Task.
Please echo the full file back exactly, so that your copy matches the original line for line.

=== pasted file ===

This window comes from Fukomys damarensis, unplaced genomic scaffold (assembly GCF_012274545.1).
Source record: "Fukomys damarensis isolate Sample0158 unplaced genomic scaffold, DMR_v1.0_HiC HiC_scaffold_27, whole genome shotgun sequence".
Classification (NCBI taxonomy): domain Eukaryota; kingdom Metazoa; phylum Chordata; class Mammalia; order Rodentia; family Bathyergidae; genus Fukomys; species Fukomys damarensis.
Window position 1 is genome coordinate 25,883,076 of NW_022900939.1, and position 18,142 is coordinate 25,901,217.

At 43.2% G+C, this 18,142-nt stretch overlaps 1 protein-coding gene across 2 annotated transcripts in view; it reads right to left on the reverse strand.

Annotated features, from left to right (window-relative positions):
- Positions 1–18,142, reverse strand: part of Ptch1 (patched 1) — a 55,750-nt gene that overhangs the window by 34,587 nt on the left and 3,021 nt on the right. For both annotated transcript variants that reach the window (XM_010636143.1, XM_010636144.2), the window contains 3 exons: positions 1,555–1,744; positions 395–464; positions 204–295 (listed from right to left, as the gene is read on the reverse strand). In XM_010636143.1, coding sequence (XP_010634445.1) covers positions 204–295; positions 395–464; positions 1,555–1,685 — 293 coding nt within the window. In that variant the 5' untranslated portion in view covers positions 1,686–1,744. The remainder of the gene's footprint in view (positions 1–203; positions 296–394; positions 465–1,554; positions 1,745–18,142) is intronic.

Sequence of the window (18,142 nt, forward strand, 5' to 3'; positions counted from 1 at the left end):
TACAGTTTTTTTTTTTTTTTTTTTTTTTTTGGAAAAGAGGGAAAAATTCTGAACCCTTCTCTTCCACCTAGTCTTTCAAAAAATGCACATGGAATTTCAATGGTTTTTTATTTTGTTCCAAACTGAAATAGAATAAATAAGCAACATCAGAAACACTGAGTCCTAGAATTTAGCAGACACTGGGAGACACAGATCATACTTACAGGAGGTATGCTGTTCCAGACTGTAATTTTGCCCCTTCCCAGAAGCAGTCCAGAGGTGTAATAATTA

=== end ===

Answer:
This window comes from Fukomys damarensis, unplaced genomic scaffold (assembly GCF_012274545.1).
Source record: "Fukomys damarensis isolate Sample0158 unplaced genomic scaffold, DMR_v1.0_HiC HiC_scaffold_27, whole genome shotgun sequence".
Classification (NCBI taxonomy): domain Eukaryota; kingdom Metazoa; phylum Chordata; class Mammalia; order Rodentia; family Bathyergidae; genus Fukomys; species Fukomys damarensis.
Window position 1 is genome coordinate 25,883,076 of NW_022900939.1, and position 18,142 is coordinate 25,901,217.

At 43.2% G+C, this 18,142-nt stretch overlaps 1 protein-coding gene across 2 annotated transcripts in view; it reads right to left on the reverse strand.

Annotated features, from left to right (window-relative positions):
- Positions 1–18,142, reverse strand: part of Ptch1 (patched 1) — a 55,750-nt gene that overhangs the window by 34,587 nt on the left and 3,021 nt on the right. For both annotated transcript variants that reach the window (XM_010636143.1, XM_010636144.2), the window contains 3 exons: positions 1,555–1,744; positions 395–464; positions 204–295 (listed from right to left, as the gene is read on the reverse strand). In XM_010636143.1, coding sequence (XP_010634445.1) covers positions 204–295; positions 395–464; positions 1,555–1,685 — 293 coding nt within the window. In that variant the 5' untranslated portion in view covers positions 1,686–1,744. The remainder of the gene's footprint in view (positions 1–203; positions 296–394; positions 465–1,554; positions 1,745–18,142) is intronic.

Sequence of the window (18,142 nt, forward strand, 5' to 3'; positions counted from 1 at the left end):
TACAGTTTTTTTTTTTTTTTTTTTTTTTTTGGAAAAGAGGGAAAAATTCTGAACCCTTCTCTTCCACCTAGTCTTTCAAAAAATGCACATGGAATTTCAATGGTTTTTTATTTTGTTCCAAACTGAAATAGAATAAATAAGCAACATCAGAAACACTGAGTCCTAGAATTTAGCAGACACTGGGAGACACAGATCATACTTACAGGAGGTATGCTGTTCCAGACTGTAATTTTGCCCCTTCCCAGAAGCAGTCCAGAGGTGTAATAATTA